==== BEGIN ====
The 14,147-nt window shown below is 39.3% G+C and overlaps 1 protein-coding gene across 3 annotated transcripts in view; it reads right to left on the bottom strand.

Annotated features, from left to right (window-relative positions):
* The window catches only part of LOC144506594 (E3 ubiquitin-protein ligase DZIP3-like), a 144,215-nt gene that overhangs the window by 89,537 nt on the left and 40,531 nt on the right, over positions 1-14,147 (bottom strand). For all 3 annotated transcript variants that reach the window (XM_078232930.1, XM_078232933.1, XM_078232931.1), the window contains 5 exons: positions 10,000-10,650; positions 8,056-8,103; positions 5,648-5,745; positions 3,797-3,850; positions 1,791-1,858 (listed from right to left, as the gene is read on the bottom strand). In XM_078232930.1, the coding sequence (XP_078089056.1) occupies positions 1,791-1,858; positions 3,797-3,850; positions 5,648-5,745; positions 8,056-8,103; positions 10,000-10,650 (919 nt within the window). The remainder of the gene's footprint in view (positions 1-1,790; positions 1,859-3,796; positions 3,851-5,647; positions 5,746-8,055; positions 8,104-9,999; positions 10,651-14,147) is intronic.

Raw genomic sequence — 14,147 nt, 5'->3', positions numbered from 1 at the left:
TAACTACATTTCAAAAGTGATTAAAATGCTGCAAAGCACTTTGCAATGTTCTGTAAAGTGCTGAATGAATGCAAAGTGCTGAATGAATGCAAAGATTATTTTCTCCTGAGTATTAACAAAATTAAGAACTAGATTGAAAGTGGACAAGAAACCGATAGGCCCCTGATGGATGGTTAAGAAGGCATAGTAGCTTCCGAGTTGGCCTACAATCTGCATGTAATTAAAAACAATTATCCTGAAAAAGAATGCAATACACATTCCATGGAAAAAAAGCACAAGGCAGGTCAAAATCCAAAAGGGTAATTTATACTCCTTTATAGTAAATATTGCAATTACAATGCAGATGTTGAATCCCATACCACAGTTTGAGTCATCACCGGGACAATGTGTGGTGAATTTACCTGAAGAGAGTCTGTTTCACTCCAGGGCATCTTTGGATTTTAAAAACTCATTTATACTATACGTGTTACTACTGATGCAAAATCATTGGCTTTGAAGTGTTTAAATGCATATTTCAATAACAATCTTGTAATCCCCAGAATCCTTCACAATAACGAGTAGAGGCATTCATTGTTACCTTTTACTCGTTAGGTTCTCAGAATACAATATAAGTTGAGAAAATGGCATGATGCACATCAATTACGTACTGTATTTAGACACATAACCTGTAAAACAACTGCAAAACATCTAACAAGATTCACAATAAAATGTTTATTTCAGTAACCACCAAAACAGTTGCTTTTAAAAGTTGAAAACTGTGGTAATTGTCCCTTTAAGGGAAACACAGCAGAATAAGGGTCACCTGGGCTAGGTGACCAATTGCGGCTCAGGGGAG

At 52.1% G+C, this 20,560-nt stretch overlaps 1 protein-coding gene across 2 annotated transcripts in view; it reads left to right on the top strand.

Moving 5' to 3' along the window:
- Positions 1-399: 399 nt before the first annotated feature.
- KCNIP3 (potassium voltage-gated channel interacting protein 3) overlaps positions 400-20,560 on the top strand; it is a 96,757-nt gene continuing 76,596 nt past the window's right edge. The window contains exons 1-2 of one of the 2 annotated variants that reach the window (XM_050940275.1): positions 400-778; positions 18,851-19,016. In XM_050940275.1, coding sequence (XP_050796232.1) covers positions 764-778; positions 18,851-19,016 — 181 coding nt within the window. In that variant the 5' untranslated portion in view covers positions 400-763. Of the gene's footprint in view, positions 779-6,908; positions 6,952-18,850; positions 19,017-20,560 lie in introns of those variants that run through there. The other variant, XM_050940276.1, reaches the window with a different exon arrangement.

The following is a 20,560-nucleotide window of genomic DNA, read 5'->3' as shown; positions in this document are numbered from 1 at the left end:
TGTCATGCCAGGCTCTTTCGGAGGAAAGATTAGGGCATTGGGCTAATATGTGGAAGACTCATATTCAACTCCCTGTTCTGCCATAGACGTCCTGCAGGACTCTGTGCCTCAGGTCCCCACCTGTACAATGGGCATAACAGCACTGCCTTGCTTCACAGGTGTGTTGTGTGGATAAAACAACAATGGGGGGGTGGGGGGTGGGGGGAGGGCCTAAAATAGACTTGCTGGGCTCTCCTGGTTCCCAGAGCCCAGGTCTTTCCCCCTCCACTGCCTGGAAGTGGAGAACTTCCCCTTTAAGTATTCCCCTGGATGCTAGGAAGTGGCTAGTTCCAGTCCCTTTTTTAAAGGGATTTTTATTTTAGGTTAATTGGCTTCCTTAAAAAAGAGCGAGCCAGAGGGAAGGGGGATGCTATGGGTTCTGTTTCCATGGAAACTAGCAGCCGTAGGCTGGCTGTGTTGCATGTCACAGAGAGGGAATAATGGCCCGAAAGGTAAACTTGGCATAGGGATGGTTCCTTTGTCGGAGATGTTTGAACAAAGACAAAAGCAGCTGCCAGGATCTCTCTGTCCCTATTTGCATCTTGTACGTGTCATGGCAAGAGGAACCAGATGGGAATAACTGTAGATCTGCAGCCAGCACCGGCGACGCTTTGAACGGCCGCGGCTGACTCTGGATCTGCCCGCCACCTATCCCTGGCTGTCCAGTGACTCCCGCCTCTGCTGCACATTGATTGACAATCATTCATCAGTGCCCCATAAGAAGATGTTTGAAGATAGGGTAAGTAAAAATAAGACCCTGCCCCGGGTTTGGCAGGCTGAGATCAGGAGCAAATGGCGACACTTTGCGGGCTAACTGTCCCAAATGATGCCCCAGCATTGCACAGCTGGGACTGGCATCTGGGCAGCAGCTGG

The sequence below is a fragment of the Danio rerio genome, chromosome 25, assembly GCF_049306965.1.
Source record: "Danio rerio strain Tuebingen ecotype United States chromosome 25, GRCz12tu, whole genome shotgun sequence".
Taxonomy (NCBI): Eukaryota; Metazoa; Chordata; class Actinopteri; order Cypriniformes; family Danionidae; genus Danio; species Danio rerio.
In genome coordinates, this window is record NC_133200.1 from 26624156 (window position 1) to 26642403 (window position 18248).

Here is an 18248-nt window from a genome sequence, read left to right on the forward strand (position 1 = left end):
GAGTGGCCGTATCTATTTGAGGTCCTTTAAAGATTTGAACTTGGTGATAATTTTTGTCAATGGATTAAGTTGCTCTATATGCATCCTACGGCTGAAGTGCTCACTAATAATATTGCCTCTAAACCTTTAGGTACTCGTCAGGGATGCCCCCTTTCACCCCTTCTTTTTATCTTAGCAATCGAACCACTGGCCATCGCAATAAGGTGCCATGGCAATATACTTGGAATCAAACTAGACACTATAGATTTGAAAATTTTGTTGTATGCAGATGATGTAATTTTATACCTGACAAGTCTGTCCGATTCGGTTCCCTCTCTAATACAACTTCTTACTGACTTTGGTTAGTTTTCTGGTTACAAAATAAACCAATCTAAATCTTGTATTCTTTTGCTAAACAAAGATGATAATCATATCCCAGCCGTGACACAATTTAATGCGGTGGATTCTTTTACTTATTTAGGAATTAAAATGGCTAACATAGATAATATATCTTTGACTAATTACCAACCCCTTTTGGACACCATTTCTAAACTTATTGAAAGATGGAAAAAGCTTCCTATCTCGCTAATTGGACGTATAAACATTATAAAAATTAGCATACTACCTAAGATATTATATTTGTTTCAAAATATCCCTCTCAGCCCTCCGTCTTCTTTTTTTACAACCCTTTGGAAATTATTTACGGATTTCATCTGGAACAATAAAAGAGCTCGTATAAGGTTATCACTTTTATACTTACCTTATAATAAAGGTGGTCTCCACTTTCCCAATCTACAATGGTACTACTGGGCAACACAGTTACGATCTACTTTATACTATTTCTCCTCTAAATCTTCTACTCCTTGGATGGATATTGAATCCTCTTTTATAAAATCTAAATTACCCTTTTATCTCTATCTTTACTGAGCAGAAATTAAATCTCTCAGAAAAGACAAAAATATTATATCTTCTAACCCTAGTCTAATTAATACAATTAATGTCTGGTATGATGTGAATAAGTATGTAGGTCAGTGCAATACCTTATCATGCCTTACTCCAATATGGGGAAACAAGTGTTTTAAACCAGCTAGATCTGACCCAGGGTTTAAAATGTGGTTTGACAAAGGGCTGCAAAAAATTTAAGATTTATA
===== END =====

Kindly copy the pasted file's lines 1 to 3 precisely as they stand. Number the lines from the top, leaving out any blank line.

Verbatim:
The 14,147-nt window shown below is 39.3% G+C and overlaps 1 protein-coding gene across 3 annotated transcripts in view; it reads right to left on the bottom strand.

Annotated features, from left to right (window-relative positions):
* The window catches only part of LOC144506594 (E3 ubiquitin-protein ligase DZIP3-like), a 144,215-nt gene that overhangs the window by 89,537 nt on the left and 40,531 nt on the right, over positions 1-14,147 (bottom strand). For all 3 annotated transcript variants that reach the window (XM_078232930.1, XM_078232933.1, XM_078232931.1), the window contains 5 exons: positions 10,000-10,650; positions 8,056-8,103; positions 5,648-5,745; positions 3,797-3,850; positions 1,791-1,858 (listed from right to left, as the gene is read on the bottom strand). In XM_078232930.1, the coding sequence (XP_078089056.1) occupies positions 1,791-1,858; positions 3,797-3,850; positions 5,648-5,745; positions 8,056-8,103; positions 10,000-10,650 (919 nt within the window). The remainder of the gene's footprint in view (positions 1-1,790; positions 1,859-3,796; positions 3,851-5,647; positions 5,746-8,055; positions 8,104-9,999; positions 10,651-14,147) is intronic.